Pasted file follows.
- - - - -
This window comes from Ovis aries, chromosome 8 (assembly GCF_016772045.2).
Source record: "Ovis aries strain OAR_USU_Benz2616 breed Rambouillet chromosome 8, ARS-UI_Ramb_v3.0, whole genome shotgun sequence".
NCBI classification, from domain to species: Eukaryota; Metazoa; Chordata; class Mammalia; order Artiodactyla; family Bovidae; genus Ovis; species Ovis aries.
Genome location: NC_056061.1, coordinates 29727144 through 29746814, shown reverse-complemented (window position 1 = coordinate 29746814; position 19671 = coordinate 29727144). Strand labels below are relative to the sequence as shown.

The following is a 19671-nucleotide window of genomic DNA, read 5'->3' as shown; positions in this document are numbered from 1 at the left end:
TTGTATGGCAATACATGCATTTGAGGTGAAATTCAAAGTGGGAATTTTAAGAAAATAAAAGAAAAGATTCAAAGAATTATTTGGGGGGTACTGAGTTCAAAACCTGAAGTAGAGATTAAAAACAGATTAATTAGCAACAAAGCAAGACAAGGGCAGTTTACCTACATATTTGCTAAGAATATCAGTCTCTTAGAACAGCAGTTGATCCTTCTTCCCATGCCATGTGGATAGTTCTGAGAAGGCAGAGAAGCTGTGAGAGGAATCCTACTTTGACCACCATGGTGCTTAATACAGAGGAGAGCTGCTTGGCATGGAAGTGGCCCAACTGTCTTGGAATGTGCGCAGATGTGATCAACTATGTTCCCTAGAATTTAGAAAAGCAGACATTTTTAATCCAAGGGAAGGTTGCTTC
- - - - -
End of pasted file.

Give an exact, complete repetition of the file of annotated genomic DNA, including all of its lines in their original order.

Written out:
This window comes from Ovis aries, chromosome 8 (assembly GCF_016772045.2).
Source record: "Ovis aries strain OAR_USU_Benz2616 breed Rambouillet chromosome 8, ARS-UI_Ramb_v3.0, whole genome shotgun sequence".
NCBI classification, from domain to species: Eukaryota; Metazoa; Chordata; class Mammalia; order Artiodactyla; family Bovidae; genus Ovis; species Ovis aries.
Genome location: NC_056061.1, coordinates 29727144 through 29746814, shown reverse-complemented (window position 1 = coordinate 29746814; position 19671 = coordinate 29727144). Strand labels below are relative to the sequence as shown.

The following is a 19671-nucleotide window of genomic DNA, read 5'->3' as shown; positions in this document are numbered from 1 at the left end:
TTGTATGGCAATACATGCATTTGAGGTGAAATTCAAAGTGGGAATTTTAAGAAAATAAAAGAAAAGATTCAAAGAATTATTTGGGGGGTACTGAGTTCAAAACCTGAAGTAGAGATTAAAAACAGATTAATTAGCAACAAAGCAAGACAAGGGCAGTTTACCTACATATTTGCTAAGAATATCAGTCTCTTAGAACAGCAGTTGATCCTTCTTCCCATGCCATGTGGATAGTTCTGAGAAGGCAGAGAAGCTGTGAGAGGAATCCTACTTTGACCACCATGGTGCTTAATACAGAGGAGAGCTGCTTGGCATGGAAGTGGCCCAACTGTCTTGGAATGTGCGCAGATGTGATCAACTATGTTCCCTAGAATTTAGAAAAGCAGACATTTTTAATCCAAGGGAAGGTTGCTTC